Predictors of response to neoadjuvant therapy in melanoma

Grant Details

Grantee Name:
 Rodabe Amaria
Organization:
 University of Texas M.D. Anderson Cancer Center
Country: United States

Project Name:
 Predictors of response to neoadjuvant therapy in melanoma
Funding Year:
 2020
Project period: 3 years

Clinical stage III melanoma, defined as patients with RECIST measurable, clinically detected nodal disease with or without in-transit metastases, represents a high-risk population with poor outcomes. Despite recent advances in adjuvant medical therapy, only 40% of clinical stage III BRAFV600E/K mutant melanoma patients treated with adjuvant dabrafenib and trametinib (DT) are relapse-free at 3 years. Thus, there is a strong need for new, more effective therapies for these high-risk patients.


Lay Abstract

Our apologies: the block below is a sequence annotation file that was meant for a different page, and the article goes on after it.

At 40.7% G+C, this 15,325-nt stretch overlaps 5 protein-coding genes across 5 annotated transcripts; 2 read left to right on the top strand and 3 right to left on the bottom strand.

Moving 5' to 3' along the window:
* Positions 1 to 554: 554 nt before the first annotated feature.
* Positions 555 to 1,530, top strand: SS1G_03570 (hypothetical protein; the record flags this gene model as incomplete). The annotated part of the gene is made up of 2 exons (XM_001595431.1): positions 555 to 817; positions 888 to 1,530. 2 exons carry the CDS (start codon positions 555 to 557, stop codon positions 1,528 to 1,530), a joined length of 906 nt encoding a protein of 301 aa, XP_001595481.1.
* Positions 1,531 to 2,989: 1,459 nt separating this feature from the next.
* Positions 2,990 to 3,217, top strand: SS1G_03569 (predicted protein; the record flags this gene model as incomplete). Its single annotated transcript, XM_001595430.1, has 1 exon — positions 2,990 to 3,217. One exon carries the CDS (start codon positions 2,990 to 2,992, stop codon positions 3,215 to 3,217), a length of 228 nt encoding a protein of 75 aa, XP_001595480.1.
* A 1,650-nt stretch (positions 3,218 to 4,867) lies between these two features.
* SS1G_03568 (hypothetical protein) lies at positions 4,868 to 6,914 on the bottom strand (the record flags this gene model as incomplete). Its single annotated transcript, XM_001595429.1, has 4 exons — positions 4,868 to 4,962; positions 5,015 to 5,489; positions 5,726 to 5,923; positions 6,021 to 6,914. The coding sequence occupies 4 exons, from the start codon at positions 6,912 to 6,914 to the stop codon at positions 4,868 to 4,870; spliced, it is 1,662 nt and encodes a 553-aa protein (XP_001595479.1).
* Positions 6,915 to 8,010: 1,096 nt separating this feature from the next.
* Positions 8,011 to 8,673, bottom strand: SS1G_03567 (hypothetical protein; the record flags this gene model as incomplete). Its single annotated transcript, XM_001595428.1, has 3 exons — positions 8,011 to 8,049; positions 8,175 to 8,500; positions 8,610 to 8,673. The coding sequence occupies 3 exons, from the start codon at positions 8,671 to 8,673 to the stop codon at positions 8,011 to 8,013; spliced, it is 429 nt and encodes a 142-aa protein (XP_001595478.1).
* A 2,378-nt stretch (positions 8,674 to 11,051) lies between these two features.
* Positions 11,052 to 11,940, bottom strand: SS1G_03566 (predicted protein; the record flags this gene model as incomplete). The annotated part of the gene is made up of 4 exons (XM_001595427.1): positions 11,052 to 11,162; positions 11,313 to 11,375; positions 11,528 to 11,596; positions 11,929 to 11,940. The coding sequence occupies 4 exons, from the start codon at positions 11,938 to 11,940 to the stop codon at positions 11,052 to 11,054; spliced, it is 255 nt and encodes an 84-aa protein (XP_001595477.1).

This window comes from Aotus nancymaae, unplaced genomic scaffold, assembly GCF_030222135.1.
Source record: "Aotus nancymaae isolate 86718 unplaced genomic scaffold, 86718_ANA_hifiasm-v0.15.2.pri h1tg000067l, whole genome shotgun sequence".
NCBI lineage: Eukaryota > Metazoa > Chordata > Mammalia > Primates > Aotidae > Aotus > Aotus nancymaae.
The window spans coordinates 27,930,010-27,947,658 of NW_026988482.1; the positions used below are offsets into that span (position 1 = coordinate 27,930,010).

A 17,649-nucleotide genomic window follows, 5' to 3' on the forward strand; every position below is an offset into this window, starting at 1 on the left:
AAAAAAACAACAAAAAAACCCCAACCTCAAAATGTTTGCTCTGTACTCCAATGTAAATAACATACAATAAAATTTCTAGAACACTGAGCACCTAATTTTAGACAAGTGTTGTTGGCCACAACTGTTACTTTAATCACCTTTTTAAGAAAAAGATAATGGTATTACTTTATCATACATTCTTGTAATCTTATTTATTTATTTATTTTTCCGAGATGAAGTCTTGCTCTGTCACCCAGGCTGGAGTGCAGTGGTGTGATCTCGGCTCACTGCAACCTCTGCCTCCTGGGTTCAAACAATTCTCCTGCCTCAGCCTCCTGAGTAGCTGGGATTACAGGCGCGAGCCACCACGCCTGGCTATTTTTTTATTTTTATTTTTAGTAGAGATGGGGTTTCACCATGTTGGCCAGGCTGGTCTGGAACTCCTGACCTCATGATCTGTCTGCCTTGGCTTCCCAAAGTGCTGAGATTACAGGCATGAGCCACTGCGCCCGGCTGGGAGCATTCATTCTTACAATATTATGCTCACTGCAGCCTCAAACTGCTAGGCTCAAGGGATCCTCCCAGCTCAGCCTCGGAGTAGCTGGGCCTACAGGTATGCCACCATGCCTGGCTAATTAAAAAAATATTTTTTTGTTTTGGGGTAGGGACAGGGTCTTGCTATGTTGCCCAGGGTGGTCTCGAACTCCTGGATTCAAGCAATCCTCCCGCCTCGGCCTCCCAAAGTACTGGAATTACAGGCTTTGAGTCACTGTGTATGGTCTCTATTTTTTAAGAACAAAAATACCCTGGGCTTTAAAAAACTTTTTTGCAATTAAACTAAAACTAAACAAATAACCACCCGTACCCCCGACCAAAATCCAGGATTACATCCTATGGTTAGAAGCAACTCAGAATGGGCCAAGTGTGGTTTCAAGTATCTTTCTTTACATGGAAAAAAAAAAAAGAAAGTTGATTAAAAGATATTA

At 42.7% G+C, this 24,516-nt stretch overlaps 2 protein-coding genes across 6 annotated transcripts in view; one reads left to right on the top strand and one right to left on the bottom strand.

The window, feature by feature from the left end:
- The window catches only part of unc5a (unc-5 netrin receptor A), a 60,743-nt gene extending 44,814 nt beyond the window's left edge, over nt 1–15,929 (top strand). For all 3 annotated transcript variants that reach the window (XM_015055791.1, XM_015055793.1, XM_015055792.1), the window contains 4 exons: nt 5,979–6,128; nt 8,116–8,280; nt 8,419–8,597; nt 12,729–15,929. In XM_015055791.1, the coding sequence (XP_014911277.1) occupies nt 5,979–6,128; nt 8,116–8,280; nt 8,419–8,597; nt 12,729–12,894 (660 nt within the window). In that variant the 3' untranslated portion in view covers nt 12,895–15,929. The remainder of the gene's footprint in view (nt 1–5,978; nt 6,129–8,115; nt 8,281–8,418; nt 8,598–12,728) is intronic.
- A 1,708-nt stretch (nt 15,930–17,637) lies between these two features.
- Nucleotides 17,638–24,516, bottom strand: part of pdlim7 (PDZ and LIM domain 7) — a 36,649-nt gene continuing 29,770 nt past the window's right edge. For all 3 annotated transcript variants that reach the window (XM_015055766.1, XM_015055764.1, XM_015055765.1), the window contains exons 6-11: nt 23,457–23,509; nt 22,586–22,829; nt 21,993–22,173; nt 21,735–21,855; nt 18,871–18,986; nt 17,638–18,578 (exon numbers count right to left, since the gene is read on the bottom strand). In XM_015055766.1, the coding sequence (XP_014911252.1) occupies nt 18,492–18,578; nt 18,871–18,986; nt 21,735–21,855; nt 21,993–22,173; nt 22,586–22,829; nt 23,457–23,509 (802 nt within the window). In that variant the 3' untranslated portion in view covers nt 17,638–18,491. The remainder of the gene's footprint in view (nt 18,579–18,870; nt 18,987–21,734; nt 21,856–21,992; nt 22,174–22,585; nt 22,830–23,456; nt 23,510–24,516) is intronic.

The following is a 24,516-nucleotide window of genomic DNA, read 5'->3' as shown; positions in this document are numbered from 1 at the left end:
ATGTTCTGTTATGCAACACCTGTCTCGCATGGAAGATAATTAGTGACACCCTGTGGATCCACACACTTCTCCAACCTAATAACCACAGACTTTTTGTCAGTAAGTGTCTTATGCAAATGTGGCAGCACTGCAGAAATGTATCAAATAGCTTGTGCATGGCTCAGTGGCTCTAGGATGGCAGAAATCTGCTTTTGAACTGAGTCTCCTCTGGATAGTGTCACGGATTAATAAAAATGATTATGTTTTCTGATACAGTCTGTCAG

Clinical stage III melanoma patients have poor outcomes when treated with upfront surgery and adjuvant therapy. Neoadjuvant, or pre-operative therapy, can potentially improve outcomes for this high-risk patient population. Researchers at MD Anderson Cancer Center and the Melanoma Institute of Australia have recently reported that approximately 50% of clinical stage III melanoma patients with BRAF V600 mutated disease achieve a pathologic complete response (pCR) or complete melanoma death, after exposure to neoadjuvant dabrafenib and trametinib (DT) treatment. Patients who do have pCR have improved survival outcomes compared to those that do not have a pCR. We do not understand which features will predict development of pCR but have identified preliminary molecular, immunological and pathologic data in pre-treatment tumors we believe may be predictive of long-term outcomes. Additionally, while pCR patients are less likely to develop relapse than non-pCR patients, there are still some pCR patients who relapse, and we believe there are distinct features in these patient’s surgical samples that determine subsequent relapse risk. Finally, patients who do not achieve a pCR are at higher risk of developing CNS metastases at time of relapse. We believe there are features in their tumor specimens which evolve over the course of therapy and identification of these factors will predict the risk of CNS relapse. Together, these studies aim to inform mechanisms of treatment response and resistance to BRAF targeted therapy, will enhance the field of neoadjuvant therapy, identify risk of CNS metastasis formation and ultimately improve melanoma patient outcomes.

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